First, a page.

Glencore insists $37bn bid for Xstrata is fair
COMMODITIES TRADER Glencore yesterday brushed aside requests from Xstrata investors to improve an agreed $37 billion bid for the miner, saying its existing offer was fair to all shareholders and emphasising its own growth prospects.
Glencore’s tie-up with Xstrata, in which it already owns a 34 per cent stake, would be the largest deal in the mining sector since Rio Tinto’s acquisition of Alcan in 2007, but has faced opposition from some key Xstrata shareholders who say the terms do not recognise the company’s potential.
“This is a merger of equals. Xstrata have got most of the senior jobs. Most previous mergers of equals were done at a ratio of equals – this deal . . . has been done at a premium,” Glencore chief executive Ivan Glasenberg, who will become deputy chief executive in the combined group, said. “We believe it is a fair deal, fair to all shareholders.”
Glencore was addressing investors yesterday for the first time since the long-awaited Xstrata offer was announced in February, and ahead of a campaign of roadshows which will give Glasenberg and other executives the chance to sell the deal.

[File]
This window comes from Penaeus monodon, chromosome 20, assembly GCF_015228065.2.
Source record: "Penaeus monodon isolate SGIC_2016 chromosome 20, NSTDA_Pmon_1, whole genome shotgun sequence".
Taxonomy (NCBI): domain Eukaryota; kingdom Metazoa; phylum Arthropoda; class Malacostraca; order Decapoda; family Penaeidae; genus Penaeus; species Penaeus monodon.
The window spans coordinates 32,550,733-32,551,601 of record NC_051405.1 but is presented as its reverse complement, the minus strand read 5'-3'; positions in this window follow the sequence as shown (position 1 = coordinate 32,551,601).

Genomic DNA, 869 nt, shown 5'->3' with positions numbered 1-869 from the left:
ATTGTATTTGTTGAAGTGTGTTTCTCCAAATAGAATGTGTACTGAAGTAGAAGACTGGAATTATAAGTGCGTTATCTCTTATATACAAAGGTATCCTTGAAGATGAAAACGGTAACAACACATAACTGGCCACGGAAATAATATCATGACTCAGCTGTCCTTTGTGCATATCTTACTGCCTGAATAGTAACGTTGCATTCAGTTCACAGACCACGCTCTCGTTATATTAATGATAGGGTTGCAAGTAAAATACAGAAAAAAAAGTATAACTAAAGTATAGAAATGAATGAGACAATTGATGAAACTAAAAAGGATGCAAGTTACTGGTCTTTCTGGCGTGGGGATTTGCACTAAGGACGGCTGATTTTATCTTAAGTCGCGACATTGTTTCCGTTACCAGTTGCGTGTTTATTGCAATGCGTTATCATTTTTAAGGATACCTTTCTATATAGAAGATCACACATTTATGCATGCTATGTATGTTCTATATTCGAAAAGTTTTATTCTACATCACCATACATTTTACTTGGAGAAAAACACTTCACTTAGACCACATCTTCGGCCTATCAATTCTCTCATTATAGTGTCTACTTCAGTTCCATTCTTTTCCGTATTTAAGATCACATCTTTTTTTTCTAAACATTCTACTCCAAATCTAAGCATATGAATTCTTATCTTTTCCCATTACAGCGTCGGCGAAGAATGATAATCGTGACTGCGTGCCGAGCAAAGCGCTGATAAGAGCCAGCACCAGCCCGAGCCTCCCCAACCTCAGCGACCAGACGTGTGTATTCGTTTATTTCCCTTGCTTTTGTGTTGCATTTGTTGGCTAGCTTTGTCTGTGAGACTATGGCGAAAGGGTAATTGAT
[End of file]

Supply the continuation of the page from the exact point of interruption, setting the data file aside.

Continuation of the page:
An ebullient Glasenberg dismissed concerns voiced by Xstrata shareholders, not least over the quality of Glencore’s mining asset base which, he says, has delivered return on equity above rivals, and over the combined entity’s management structure, which some see as leaving room for potentially damaging clashes.
Mr Glasenberg, the single largest Glencore shareholder, will report to fellow South African Mick Davis, whom he picked to run Xstrata 11 years ago and with whom he has a close but sometimes tense relationship.
Mr Glasenberg said there would be similar benefits further down the chain and again dismissed worries over an exit of Glencore’s star traders, whom he said would instead be keen to take advantage of increased opportunities within a larger group, even after lock-up clauses dating from its IPO expire in May. The world’s largest diversified commodities trader is offering 2.8 new shares per Xstrata share it does not already own. The offer is currently worth just under 1,154 pence per share, compared to an Xstrata share price of around 1,164 pence. – (Reuters)